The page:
Or at least that seems to be the lesson in San Francisco Opera’s current production of Il Trovatore, which is kicking off their 09/10 season this month. It’s one of those shows where there is so much wonderful world-class music making that it’s easy to enjoy while simultaneously being profoundly unexciting. The production itself is the rather plain-jane Goya inspired affair that, like virtually everything else in San Francisco this season, has already graced stages elsewhere in the country. It’s sad that a company which was presenting American premieres of important operatic works such as Ligeti’s Le Grand Macabre and Messiaen’s Saint Francois d’Assise just years ago has been reduced to a wannabe Metropolitan or Lyric Opera of Chicago. There are certainly worse things to aspire to, but apparently San Francisco's opera company is a bit more comfortable in the follower role than the leader one.

But there are things to be said from traveling in the wakes of bigger ships - it will provide for some enjoyable and well sung productions of the standard fare. McVicar’s take on Il Trovatore has been both to Chicago and, earlier this year, the Metropolitan Opera with much the same cast. His sets are crammed into the much smaller San Francisco stage which ironically helps them somewhat by making the little activity that takes place in and around them look bigger and more involving. It's still mostly a stand-and-deliver sort of evening. The other benefits to this smaller framed outing are acoustic. It’s a great cast and here at the War Memorial Opera House, they actually get to sing like normal human beings instead of the juiced up machines required to fill the cavernous Met Opera house.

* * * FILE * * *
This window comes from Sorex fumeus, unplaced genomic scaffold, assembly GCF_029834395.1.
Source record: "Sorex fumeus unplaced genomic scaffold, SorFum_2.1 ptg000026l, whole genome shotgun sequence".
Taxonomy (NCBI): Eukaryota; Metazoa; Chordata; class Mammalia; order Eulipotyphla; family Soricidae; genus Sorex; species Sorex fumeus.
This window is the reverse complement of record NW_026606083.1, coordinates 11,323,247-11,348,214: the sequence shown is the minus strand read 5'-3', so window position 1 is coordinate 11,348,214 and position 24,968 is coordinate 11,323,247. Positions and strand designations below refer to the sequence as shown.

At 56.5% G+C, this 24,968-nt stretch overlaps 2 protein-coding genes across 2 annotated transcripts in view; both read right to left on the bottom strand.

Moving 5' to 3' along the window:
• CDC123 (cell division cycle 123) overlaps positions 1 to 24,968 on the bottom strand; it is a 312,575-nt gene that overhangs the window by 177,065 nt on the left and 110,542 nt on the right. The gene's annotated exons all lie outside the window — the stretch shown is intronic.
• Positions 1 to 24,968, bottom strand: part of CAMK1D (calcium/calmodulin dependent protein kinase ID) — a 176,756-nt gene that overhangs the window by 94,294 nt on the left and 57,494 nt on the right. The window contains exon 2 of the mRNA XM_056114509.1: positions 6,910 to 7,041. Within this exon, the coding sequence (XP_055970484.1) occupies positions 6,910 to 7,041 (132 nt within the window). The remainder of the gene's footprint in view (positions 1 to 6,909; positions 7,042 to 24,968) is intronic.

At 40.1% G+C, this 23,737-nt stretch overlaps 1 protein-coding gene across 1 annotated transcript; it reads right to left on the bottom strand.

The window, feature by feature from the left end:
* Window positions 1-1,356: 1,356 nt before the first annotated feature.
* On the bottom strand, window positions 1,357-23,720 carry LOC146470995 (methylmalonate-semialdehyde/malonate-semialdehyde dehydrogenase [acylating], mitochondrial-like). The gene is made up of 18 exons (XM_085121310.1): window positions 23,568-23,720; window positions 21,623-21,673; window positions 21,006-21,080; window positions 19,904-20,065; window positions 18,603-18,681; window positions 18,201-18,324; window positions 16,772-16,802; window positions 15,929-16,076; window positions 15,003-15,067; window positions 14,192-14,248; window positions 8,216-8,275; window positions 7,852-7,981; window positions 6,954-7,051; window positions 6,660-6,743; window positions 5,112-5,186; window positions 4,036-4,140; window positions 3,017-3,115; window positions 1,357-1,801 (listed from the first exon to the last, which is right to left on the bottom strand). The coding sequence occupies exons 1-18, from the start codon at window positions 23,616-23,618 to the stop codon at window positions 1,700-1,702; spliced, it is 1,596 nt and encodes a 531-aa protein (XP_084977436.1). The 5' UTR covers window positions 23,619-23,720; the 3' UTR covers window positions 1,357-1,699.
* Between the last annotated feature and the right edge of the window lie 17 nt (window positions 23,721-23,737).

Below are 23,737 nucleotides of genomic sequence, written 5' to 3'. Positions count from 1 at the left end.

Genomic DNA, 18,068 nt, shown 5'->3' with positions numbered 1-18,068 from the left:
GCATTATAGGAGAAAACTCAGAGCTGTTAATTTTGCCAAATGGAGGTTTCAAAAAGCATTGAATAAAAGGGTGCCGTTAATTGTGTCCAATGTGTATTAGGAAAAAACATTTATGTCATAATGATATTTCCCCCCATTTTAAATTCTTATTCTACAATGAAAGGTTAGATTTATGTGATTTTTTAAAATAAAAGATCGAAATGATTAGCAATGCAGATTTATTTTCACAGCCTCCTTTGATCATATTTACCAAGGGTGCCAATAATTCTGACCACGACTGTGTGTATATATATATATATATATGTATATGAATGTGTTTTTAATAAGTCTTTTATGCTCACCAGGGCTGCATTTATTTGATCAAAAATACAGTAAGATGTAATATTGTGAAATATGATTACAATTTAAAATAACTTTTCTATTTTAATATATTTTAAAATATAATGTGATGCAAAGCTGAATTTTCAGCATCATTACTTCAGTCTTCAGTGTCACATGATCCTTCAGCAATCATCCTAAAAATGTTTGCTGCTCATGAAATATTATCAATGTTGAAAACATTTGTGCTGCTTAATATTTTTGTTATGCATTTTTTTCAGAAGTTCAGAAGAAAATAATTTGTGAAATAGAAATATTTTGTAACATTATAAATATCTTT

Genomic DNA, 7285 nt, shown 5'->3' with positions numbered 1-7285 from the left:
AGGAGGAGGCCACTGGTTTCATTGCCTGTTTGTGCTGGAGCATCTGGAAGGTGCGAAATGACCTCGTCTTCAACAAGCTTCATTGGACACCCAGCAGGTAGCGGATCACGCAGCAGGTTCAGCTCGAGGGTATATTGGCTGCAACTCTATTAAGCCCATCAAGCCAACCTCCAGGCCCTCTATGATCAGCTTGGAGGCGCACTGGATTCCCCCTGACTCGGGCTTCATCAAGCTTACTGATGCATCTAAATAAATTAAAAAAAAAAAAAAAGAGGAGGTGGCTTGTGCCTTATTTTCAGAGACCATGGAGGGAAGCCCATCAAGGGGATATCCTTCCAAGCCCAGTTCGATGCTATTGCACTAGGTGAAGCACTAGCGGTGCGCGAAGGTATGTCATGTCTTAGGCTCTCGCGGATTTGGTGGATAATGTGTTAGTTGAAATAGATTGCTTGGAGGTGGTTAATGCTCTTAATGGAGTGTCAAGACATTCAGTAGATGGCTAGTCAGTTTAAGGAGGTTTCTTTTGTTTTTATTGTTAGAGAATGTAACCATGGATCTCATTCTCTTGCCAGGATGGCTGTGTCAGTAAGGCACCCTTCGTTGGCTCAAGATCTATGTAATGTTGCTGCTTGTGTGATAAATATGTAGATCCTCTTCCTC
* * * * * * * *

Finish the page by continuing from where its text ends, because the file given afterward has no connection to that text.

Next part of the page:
At the head of that pack is the freaking amazing Sondra Radvanovsky as Leonora. I’ve heard her do this twice before both in LA and New York, but it’s still a wonder. She’s so good as a Verdi singer that she puts otherwise exceptional singers in a bind to keep up with her game. Dimitri Hvorostovsky is back as the Count di Luna, but on this particular Friday he sounded much more strained to me than previously. Stephanie Blythe who I tend to associate with lighter fare delivers an urgent and appropriately vengeful Azucena. Marco Berti was a serviceable if not exciting Manrico. Still, you’d be hard pressed to put together a better Trovatore cast anywhere and if you’re looking for a world-class cast of this opera that demands four players at the top of their games, this is it.